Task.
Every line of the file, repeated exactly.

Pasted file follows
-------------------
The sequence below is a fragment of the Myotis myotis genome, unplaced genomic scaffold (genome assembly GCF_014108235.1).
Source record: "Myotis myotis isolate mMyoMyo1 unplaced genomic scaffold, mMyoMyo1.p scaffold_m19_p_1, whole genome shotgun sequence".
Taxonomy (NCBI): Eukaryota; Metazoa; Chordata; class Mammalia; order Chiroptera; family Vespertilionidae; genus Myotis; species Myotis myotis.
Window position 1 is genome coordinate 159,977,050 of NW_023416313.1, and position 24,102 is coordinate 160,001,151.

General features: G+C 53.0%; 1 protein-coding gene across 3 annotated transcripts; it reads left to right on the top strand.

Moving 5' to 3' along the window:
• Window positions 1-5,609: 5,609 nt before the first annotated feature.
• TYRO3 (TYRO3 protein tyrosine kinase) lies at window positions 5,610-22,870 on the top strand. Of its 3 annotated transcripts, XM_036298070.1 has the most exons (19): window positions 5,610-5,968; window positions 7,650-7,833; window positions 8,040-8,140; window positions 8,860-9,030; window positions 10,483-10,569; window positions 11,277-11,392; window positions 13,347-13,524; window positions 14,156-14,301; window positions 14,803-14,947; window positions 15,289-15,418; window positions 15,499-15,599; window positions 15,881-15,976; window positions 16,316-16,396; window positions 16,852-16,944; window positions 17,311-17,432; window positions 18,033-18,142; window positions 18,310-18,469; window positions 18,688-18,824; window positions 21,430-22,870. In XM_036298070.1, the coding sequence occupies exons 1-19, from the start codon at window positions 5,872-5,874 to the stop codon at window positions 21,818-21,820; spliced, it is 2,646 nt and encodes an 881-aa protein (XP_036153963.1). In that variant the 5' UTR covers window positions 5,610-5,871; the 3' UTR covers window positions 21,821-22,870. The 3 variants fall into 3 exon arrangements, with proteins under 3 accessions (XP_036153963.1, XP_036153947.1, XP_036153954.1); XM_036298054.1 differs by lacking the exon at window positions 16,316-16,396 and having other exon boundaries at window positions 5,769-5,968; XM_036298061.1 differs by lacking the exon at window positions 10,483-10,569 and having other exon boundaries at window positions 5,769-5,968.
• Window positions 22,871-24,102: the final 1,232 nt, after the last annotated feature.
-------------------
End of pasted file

The sequence below is a fragment of the Myotis myotis genome, unplaced genomic scaffold (genome assembly GCF_014108235.1).
Source record: "Myotis myotis isolate mMyoMyo1 unplaced genomic scaffold, mMyoMyo1.p scaffold_m19_p_1, whole genome shotgun sequence".
Taxonomy (NCBI): Eukaryota; Metazoa; Chordata; class Mammalia; order Chiroptera; family Vespertilionidae; genus Myotis; species Myotis myotis.
Window position 1 is genome coordinate 159,977,050 of NW_023416313.1, and position 24,102 is coordinate 160,001,151.

General features: G+C 53.0%; 1 protein-coding gene across 3 annotated transcripts; it reads left to right on the top strand.

Moving 5' to 3' along the window:
• Window positions 1-5,609: 5,609 nt before the first annotated feature.
• TYRO3 (TYRO3 protein tyrosine kinase) lies at window positions 5,610-22,870 on the top strand. Of its 3 annotated transcripts, XM_036298070.1 has the most exons (19): window positions 5,610-5,968; window positions 7,650-7,833; window positions 8,040-8,140; window positions 8,860-9,030; window positions 10,483-10,569; window positions 11,277-11,392; window positions 13,347-13,524; window positions 14,156-14,301; window positions 14,803-14,947; window positions 15,289-15,418; window positions 15,499-15,599; window positions 15,881-15,976; window positions 16,316-16,396; window positions 16,852-16,944; window positions 17,311-17,432; window positions 18,033-18,142; window positions 18,310-18,469; window positions 18,688-18,824; window positions 21,430-22,870. In XM_036298070.1, the coding sequence occupies exons 1-19, from the start codon at window positions 5,872-5,874 to the stop codon at window positions 21,818-21,820; spliced, it is 2,646 nt and encodes an 881-aa protein (XP_036153963.1). In that variant the 5' UTR covers window positions 5,610-5,871; the 3' UTR covers window positions 21,821-22,870. The 3 variants fall into 3 exon arrangements, with proteins under 3 accessions (XP_036153963.1, XP_036153947.1, XP_036153954.1); XM_036298054.1 differs by lacking the exon at window positions 16,316-16,396 and having other exon boundaries at window positions 5,769-5,968; XM_036298061.1 differs by lacking the exon at window positions 10,483-10,569 and having other exon boundaries at window positions 5,769-5,968.
• Window positions 22,871-24,102: the final 1,232 nt, after the last annotated feature.